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Our testing methods

If you're new to The Tech Report, we don't benchmark games like most other sites on the web. Instead of throwing out a simple FPS average—a number that tells us only the broadest strokes of what it's like to play a game on a particular graphics card—we go much deeper. We capture the amount of time it takes the graphics card to render each and every frame of animation before slicing and dicing those numbers with our own custom-built tools. We call this method Inside the Second, and we think it's the industry standard for quantifying graphics performance. Accept no substitutes.

What's more, we don't typically rely on canned in-game benchmarks—routines that may not be representative of performance in actual gameplay—to gather our test data. Instead of clicking a button and getting a potentially misleading result from those pre-baked benches, we go through the laborious work of seeking out test scenarios that are typical of what one might actually encounter in a game. Thanks to our use of manual data-collection tools, we can go pretty much anywhere and test pretty much anything we want in a given title.

Most of the frame-time data you'll see on the following pages were captured with OCAT, a software utility that uses data from the Event Timers for Windows API to tell us when critical events happen in the graphics pipeline. We perform each test run at least three times and take the median of those runs where applicable to arrive at a final result. Where OCAT didn't suit our needs, we relied on the PresentMon utility.

As ever, we did our best to deliver clean benchmark numbers. Our test system was configured like so:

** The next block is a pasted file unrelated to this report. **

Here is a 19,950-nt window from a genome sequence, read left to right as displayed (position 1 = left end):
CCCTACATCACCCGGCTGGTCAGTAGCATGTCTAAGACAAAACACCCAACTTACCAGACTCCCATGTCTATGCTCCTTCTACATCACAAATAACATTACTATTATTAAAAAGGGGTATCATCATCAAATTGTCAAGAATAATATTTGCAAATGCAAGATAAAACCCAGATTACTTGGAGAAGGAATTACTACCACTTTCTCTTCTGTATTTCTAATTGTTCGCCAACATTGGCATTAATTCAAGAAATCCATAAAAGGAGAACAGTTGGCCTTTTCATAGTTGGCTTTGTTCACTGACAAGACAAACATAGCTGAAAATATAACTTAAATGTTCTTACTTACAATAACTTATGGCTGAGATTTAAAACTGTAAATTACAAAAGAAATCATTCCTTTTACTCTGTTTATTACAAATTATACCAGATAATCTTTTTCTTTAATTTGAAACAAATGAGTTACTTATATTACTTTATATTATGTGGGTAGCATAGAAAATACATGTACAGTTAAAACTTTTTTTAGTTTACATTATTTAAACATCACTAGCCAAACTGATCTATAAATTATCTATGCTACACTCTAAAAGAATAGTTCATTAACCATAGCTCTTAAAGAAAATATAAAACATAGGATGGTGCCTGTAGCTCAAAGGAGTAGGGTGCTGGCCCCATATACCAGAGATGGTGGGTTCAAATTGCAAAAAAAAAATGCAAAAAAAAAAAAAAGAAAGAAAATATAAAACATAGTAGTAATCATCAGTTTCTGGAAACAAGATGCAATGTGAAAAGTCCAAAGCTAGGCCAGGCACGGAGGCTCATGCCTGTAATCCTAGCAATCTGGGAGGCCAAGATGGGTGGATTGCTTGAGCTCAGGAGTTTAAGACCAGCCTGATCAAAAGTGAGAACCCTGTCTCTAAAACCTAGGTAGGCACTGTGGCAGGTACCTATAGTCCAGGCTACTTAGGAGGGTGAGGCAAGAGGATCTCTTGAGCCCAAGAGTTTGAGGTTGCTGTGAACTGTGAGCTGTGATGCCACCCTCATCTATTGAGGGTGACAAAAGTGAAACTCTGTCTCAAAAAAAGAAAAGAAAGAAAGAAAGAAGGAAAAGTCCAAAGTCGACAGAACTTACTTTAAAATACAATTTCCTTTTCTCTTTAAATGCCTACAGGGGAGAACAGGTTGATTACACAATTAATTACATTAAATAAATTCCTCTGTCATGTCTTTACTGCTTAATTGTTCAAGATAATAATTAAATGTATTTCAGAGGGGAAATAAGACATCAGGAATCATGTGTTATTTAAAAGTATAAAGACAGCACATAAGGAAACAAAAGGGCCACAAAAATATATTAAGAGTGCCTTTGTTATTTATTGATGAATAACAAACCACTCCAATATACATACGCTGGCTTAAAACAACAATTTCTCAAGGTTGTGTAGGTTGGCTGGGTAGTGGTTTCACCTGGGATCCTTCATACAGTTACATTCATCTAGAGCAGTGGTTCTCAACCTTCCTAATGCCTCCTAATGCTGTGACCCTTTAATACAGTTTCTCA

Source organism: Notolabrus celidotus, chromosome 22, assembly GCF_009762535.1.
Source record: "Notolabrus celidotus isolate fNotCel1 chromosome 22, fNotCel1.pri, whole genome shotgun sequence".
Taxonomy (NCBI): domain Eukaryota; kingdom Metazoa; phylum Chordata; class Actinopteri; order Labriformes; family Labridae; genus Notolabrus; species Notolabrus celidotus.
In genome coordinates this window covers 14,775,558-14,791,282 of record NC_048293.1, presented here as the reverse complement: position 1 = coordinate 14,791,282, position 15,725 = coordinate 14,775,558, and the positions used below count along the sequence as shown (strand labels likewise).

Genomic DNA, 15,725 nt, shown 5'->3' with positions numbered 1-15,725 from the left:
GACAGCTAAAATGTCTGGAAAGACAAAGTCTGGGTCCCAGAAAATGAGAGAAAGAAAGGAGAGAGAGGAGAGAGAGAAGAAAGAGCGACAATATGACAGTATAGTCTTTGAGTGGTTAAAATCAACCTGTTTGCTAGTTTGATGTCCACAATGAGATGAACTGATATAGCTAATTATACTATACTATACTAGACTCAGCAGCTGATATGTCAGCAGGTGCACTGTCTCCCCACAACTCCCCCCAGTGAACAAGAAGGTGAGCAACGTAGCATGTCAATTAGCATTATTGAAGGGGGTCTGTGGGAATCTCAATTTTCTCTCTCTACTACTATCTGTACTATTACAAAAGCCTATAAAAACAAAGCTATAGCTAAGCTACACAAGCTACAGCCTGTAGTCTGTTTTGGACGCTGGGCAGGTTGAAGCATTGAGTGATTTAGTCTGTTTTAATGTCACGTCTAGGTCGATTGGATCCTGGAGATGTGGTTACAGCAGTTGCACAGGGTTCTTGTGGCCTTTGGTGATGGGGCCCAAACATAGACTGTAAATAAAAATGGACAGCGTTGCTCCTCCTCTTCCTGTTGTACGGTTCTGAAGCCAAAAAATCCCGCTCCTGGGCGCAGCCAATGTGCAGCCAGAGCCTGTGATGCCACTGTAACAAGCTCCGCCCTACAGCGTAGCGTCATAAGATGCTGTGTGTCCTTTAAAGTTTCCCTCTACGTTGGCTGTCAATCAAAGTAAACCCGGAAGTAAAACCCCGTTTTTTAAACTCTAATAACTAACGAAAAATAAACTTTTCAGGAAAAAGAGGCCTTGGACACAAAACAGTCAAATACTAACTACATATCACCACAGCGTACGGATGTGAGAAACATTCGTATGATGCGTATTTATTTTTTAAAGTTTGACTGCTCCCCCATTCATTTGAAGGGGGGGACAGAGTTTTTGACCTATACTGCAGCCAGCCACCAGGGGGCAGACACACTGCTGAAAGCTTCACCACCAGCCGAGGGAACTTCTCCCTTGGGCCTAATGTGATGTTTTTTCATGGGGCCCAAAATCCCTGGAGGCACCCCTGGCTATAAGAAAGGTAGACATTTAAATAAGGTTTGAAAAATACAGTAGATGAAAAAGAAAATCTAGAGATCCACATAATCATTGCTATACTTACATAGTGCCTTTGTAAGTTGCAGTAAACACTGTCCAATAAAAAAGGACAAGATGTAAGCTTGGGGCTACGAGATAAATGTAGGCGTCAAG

Processor Intel Core i9-9900K
Motherboard MSI Z370 Gaming Pro Carbon
Chipset Intel Z370
Memory size 16 GB (2x 8 GB)
Memory type G.Skill Flare X DDR4-3200
Memory timings 14-14-14-34 2T
Storage Samsung 960 Pro 512 GB NVMe SSD (OS)
Corsair Force LE 960 GB SATA SSD (games)
Power supply Seasonic Prime Platinum 1000 W
OS Windows 10 Pro version 1809

Thanks to Intel, Corsair, G.Skill, and MSI for helping to outfit our test rigs with some of the finest hardware available. AMD, Nvidia, Asus, Gigabyte, and EVGA supplied the graphics cards for testing, as well.

To serve as a foil for the Strix, we've fired up Gigabyte's RTX 2070 Gaming OC 8G card. Unlike the Strix, the Gaming OC 8G doesn't break out of the two-slot mold, so it can fit into smaller systems where both space and delivered performance are paramount. Gigabyte's 1725-MHz specified boost clock might seem significantly lower than the Strix's 1815 MHz in both cards' default "Gaming Mode" clock profiles, but we know from experience that Nvidia's GPU Boost dynamic voltage and frequency scaling logic tends to push clocks higher than nameplate specs. If there's a meaningful difference in delivered performance from these cards, our frame-time-focused benchmarking methods ought to tease it out. Further, this card sells for $530, giving us a look at what an RTX 2070 closer to its suggested price can deliver.

Graphics card Boost clock
Graphics driver version
EVGA GeForce GTX 1070 SC2 Gaming 1784 MHz GeForce Game Ready 417.35
Nvidia GeForce GTX 1070 Ti Founders Edition 1683 MHz
Nvidia GeForce GTX 1080 Founders Edition 1733 MHz
Nvidia GeForce GTX 1080 Ti Founders Edition 1582 MHz
Gigabyte GeForce RTX 2070 Gaming OC 8G 1725 MHz
Asus ROG Strix GeForce RTX 2070 O8G Gaming 1815 MHz
Nvidia GeForce RTX 2080 Founders Edition 1800 MHz
AMD Radeon RX Vega 56 1471 MHz Radeon Software Adrenalin 2019 Edition 19.1.1
AMD Radeon RX Vega 64 1546 MHz

Unless otherwise specified, image quality settings for the graphics cards were left at the control panel defaults. Vertical refresh sync (vsync) was disabled for all tests. We tested each graphics card at a resolution of 2560x1440 and 144 Hz, unless otherwise noted.

The tests and methods we employ are generally publicly available and reproducible. If you have questions about our methods, hit our forums to talk with us about them.